DfE's Academy Schools accounts have 'significant weaknesses'

By Agencies
October 30, 2017

Amyas Morse, the Comptroller and Auditor General (C&AG), has qualified his opinion on the Academy Schools Sector in England’s consolidated annual report and accounts for the year ended 31 August 2016. A report published on 27 October 2017 finds that, despite improvements on previous years, the Department for Education was unable to provide adequate evidence to support the £45 billion of Academy Trusts’ land and buildings included in the accounts.

This year, for the first time, the Department for Education has produced consolidated accounts dedicated to the Academy Schools Sector in England, instead of consolidating the results of academy trusts into its own group accounts. Consolidating 3,013 academy trusts into the Department for Education’s group accounts was challenging as the trusts’ financial year end of 31 August did not match the Department’s 31 March year end. Removing the trusts from the Department’s group accounts enabled the Department to publish its group accounts several months earlier than in previous years and allowed the C&AG to remove his qualification from the Department’s group financial statements.

The report on the Academy Sector Accounts, highlights progress that has been made on accounting for land and buildings but points out that there are still some significant weaknesses. The main weaknesses highlighted are:

  • The frameworks used to produce the Academy Sector Accounts and the individual academy trusts’ accounts are different, meaning adjustments need to be made to some figures. The Department has included in its accounts all land and buildings occupied by academies, regardless of whether they were occupied on a freehold, leasehold or licence basis. This means that the accounts may include land and buildings that do not meet the definition of an asset set by the financial reporting framework.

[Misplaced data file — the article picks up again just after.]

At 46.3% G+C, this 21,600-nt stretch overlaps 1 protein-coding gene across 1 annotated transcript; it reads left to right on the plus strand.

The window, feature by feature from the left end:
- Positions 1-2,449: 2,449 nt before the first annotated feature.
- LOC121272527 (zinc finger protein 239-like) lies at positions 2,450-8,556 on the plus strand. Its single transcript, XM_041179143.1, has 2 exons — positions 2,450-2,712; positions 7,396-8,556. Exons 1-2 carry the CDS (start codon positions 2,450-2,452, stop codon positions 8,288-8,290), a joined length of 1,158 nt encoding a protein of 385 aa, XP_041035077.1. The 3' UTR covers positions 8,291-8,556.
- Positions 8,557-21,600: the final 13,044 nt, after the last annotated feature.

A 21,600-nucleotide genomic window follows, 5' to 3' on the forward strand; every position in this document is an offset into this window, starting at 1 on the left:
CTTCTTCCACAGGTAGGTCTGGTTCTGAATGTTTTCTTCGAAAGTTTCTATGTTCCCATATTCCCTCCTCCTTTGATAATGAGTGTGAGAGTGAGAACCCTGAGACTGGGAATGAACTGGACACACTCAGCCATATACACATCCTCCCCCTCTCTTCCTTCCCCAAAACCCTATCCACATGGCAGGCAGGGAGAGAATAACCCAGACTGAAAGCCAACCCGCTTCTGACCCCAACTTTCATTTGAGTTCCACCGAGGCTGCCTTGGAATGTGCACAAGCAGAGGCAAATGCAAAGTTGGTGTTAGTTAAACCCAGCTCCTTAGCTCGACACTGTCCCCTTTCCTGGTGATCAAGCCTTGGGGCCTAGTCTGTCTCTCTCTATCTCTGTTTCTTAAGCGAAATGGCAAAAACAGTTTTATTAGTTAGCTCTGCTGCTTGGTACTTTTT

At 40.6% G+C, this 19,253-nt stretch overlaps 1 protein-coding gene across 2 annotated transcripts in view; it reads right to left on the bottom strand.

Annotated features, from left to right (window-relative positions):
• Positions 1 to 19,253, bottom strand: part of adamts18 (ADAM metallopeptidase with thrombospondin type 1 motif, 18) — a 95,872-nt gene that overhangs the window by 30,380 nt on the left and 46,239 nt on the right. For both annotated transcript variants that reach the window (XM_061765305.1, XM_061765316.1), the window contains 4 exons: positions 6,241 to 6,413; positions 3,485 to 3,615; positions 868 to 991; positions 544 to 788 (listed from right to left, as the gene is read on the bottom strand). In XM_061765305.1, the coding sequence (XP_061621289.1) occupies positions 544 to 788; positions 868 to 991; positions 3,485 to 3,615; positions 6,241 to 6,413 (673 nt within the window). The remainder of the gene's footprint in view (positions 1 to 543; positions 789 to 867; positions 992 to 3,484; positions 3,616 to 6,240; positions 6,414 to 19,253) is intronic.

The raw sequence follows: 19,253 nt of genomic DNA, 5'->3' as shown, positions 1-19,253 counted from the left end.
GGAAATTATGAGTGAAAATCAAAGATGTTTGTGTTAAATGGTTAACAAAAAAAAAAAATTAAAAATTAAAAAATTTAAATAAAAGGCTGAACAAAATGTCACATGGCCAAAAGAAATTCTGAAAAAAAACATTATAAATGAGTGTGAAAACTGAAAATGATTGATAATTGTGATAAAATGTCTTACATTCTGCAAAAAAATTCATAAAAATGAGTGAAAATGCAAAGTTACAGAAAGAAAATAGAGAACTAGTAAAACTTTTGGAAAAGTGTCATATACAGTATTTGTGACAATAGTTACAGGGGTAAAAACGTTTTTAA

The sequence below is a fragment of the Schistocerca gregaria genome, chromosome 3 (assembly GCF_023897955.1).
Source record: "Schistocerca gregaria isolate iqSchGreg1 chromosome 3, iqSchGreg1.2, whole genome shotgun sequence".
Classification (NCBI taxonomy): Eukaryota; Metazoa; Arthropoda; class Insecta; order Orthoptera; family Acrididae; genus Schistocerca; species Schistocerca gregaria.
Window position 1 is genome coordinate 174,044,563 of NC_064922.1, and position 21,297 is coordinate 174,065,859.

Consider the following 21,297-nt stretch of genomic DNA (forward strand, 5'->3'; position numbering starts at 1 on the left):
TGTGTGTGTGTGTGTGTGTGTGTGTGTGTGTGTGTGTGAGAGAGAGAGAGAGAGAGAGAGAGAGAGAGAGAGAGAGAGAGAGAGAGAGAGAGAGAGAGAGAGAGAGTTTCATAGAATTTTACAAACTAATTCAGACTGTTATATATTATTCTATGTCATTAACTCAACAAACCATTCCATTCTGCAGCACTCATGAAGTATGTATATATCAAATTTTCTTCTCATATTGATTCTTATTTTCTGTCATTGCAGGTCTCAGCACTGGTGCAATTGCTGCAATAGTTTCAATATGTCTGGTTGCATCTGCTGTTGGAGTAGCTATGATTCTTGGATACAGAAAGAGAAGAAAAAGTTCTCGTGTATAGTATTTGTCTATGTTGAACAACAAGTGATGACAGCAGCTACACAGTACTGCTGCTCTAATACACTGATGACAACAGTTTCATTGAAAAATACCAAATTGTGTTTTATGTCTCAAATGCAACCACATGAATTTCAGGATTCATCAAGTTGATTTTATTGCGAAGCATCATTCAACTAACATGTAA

• The Department has reviewed the way it values its estate and improved controls over the professional valuation process but its processes to make sure the accounts reflect the current condition of the land and buildings remain weak. The C&AG’s report Capital funding for schools (February 2017) noted the Department estimated it would cost £6.7 billion to return all school buildings across both the academy and maintained sectors to satisfactory or better condition.As well as addressing the specific weaknesses in the valuation of the estate, the report recommends producing the accounts more quickly and enhancing the Annual Report to allow Parliament to scrutinise more effectively how taxpayer’s money has been spent. The Department should consider how it can use the data it collects both to support oversight of academies and provide them with information to improve their financial management.

Commenting on the report, Dr Mary Bousted, Joint General Secretary of the National Education Union, said, “The NAO’s report makes for troubling reading. It is no surprise that the NAO has issued a limiting judgement on the Department for Education’s academy accounts since the Government does not know what buildings and land are owned by academies, nor what these assets are worth.

“It is shocking that it has taken the Government years to tackle the inadequate systems for auditing academy accounts. And it is deeply worrying that, for the fifth year running, these are judged inadequate by the NAO.”

* National Audit Office https://www.nao.org.uk/

* National Education Union https://neu.org.uk/


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